(Reuters) - Amid public outrage over the fatal shooting of an Australian woman by Minneapolis police, the most persistent question was why officers did not turn on body cameras that could have captured what happened.
Experts on police procedure said the most common reasons for failure to turn on cameras nationally were officers’ forgetting or getting caught by surprise, not trying to hide something. The American Civil Liberties Union said the case showed a need for better compliance and training.
Justine Damond, who was originally from Sydney, was shot around midnight on Saturday by an officer responding to an emergency call she had placed about a possible assault behind her house in a quiet residential neighborhood.
Authorities said the officer shot the 40-year-old woman through the window as she approached his patrol car. Neither the officer’s body camera nor a dashboard camera were turned on, depriving authorities of potential evidence.
“There’s a knee jerk assumption that something nefarious is occurring” when cameras are not turned on, said spokesman Steve Tuttle of Axon Enterprise Inc, a leading maker of body cameras formerly called Taser International and the manufacturer of the equipment used in Minneapolis.
Malfunctions are rare, but when police are facing lethal danger, an officer is “not going to call time out” to turn on the camera, he said.
Officers currently must press a button to enable the cameras to record video and audio, and Axon will soon release a sensor that will trigger cameras to turn on when a gun is taken from its holster, he said.
The Minnesota Bureau of Criminal Apprehension, which reviews shootings involving the police in Minneapolis, is seeking any civilian video of the incident. It said the officer who shot Damond, who has been identified Mohamed Noor, and the officer in the patrol car with him, Matthew Harrity, have been placed on administrative leave.
Police have declined comment on questions about the cameras, pending an investigation. The lack of video footage has led the city’s mayor to call for a probe, while the American Civil Liberties Union suggested the police violated policy by failing to switch on the cameras.
Advocates said that when used, cameras protect both officers and the public and in some cases have reduced use of force and complaints against police.
“They should be on, every time,” said Steve Soboroff, a member of the Los Angeles Police Commission. Rigorous training and accountability is needed to ensure compliance, especially when police officers are under pressure.
The technology has been adopted by police departments across the country since 2014 after a police shooting of a Missouri teenager sparked nationwide demonstrations over police treatment of minorities. Video evidence might have clarified whether the officer involved in that incident was justified in the shooting.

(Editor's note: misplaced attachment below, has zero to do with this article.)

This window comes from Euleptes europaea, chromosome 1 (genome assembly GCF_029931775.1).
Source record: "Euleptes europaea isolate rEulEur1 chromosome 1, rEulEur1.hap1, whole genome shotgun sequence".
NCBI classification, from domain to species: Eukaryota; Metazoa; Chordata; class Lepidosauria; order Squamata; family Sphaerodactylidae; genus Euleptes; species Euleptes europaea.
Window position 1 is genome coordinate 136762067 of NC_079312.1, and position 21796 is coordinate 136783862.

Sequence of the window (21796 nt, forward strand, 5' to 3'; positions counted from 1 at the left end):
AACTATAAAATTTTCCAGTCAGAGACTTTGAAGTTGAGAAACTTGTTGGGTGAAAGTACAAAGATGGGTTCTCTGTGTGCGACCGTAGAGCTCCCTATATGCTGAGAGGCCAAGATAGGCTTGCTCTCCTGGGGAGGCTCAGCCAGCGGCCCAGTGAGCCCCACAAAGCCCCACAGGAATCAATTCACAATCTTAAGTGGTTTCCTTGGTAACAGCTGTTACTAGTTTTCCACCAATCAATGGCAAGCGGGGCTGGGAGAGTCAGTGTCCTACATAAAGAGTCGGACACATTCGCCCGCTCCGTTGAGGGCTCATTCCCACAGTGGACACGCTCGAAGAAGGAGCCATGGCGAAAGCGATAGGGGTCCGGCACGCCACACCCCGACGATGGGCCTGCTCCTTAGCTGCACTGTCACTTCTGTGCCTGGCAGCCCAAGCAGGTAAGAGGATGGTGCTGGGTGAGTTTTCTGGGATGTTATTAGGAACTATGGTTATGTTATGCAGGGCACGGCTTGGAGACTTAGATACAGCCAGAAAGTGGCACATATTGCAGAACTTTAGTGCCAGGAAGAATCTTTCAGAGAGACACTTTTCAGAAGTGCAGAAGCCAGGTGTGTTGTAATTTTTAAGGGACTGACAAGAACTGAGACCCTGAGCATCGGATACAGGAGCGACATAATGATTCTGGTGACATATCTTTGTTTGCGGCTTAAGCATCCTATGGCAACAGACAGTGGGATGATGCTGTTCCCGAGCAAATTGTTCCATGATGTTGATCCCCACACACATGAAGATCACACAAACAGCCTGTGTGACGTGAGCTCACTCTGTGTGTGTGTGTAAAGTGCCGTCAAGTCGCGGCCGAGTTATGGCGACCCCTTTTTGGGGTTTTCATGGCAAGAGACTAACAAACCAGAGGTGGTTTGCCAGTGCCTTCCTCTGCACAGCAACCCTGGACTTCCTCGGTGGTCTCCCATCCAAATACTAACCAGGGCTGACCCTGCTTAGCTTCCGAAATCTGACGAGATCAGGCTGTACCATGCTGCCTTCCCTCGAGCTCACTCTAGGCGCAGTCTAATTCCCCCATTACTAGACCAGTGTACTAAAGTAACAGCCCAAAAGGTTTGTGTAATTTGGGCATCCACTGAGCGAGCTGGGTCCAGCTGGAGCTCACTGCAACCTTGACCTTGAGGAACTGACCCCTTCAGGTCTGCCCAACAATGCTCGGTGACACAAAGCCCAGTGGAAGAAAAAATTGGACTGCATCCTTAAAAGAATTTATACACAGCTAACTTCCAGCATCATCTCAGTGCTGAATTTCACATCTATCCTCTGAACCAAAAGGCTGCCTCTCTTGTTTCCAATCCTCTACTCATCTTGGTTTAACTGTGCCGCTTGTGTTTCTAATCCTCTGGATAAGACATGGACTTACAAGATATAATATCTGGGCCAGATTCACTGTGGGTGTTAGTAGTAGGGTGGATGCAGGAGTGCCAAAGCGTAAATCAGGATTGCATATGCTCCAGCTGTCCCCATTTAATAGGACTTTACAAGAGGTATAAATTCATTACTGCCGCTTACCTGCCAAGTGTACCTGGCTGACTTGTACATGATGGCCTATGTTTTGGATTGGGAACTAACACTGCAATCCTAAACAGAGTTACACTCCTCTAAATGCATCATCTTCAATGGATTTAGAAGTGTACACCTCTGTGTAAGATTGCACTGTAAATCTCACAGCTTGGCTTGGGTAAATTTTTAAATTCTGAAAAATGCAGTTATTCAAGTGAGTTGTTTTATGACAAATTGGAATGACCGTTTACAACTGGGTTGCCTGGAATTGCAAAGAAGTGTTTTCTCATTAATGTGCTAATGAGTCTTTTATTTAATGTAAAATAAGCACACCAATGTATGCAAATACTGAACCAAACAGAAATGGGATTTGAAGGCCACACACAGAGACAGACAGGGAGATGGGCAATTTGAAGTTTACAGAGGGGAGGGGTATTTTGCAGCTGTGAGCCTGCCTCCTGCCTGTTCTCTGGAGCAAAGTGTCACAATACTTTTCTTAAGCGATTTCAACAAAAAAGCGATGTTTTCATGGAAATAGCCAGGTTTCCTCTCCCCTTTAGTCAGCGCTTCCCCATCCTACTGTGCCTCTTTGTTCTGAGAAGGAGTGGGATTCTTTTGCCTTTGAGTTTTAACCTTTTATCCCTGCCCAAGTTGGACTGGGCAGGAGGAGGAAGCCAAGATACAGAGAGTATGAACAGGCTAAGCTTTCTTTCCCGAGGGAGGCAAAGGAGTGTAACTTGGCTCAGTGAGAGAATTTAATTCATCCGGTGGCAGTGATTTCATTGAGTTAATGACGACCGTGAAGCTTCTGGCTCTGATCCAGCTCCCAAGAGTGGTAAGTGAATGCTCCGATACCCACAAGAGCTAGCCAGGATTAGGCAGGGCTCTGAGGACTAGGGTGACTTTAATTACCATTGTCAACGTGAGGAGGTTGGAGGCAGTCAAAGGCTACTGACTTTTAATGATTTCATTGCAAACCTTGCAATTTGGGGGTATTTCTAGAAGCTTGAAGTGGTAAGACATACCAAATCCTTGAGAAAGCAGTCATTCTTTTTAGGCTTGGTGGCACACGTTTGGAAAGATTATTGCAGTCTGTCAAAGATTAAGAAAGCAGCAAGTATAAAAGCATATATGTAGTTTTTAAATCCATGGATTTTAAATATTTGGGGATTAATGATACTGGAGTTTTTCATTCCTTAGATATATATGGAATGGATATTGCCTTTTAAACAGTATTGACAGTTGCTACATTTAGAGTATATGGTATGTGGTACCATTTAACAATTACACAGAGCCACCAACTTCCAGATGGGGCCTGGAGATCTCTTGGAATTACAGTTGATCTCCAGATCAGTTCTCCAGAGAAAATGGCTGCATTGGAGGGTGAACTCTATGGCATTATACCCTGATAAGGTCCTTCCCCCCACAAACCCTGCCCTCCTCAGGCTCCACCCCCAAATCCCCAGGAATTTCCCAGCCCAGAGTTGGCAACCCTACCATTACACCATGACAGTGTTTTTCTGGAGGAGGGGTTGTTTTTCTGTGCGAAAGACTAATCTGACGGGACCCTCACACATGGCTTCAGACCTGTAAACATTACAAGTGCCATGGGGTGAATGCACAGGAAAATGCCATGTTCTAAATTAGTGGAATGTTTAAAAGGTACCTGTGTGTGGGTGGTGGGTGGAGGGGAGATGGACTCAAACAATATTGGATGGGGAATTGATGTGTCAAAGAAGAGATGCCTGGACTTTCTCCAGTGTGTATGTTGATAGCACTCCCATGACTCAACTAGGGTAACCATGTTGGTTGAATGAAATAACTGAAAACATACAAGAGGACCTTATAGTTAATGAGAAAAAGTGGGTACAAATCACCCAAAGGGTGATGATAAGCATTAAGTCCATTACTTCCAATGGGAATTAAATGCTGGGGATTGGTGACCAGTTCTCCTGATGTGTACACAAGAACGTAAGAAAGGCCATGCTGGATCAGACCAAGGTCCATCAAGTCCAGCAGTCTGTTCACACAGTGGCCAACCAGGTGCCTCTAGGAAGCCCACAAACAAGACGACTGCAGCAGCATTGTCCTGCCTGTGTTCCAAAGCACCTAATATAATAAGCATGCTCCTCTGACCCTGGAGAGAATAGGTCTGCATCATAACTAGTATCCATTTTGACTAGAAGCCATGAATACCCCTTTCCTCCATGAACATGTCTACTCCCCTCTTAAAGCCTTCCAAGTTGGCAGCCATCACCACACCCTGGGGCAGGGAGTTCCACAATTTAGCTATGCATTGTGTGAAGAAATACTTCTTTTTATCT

Minneapolis rolled out cameras late last year, and the department adopted guidelines calling for officers to activate them “when safe” in a variety of situations including traffic stops, emergency responses, vehicle pursuits, searches and before any use of force or contact with citizens.
There is only spotty national evidence available about how frequently police fail to turn on cameras. An Arizona State University study in 2014 found fewer than half of police incidents in Phoenix were recorded.
At least 14 people were killed by officers wearing body cams that were either not turned on or inoperative since 2014, the ACLU said in December. Even so, that was a tiny fraction of police-involved shootings.
Jim Pasco, a senior adviser with the Fraternal Order of Police, said non-compliance among police is not widespread, and a Pew Research Center report earlier this year found 66 percent of police supported the use of body cameras.
ACLU analyst Jay Stanley pointed to a KSTP-TV report based on Minneapolis police data showing officers on average uploaded no more than 6.1 hours of camera footage in March.
The department on Tuesday said the data was part of a study under way and that no conclusions had been reached.
Despite legitimate circumstances when police cannot turn on cameras, the Minneapolis shooting illustrates the need to boost training and compliance.
“Training is critical,” said Samuel Walker, a professor emeritus of criminal justice at the University of Omaha. “This is a relatively new experiment, and there is a learning curve.”
Reporting by Chris Kenning in Chicago,; additional reporting by Eric Johnson in Seattle; Editing by Frank McGurty and Cynthia Osterman